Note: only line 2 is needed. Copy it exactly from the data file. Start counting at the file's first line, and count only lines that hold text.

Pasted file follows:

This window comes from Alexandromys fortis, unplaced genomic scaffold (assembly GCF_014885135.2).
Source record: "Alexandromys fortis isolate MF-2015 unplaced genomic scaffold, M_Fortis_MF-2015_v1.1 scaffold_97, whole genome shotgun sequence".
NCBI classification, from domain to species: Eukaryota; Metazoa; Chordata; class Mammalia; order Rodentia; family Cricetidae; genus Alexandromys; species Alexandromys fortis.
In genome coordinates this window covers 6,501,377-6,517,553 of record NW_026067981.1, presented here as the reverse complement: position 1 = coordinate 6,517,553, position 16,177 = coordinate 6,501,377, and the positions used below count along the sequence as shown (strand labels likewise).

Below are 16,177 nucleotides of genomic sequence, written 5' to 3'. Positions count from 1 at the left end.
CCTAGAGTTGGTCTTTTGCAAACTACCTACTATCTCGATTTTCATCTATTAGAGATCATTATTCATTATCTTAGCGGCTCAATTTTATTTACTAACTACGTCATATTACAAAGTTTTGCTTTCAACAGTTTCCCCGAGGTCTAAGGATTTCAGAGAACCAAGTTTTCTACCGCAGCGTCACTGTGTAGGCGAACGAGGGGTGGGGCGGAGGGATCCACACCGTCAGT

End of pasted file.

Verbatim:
Source record: "Alexandromys fortis isolate MF-2015 unplaced genomic scaffold, M_Fortis_MF-2015_v1.1 scaffold_97, whole genome shotgun sequence".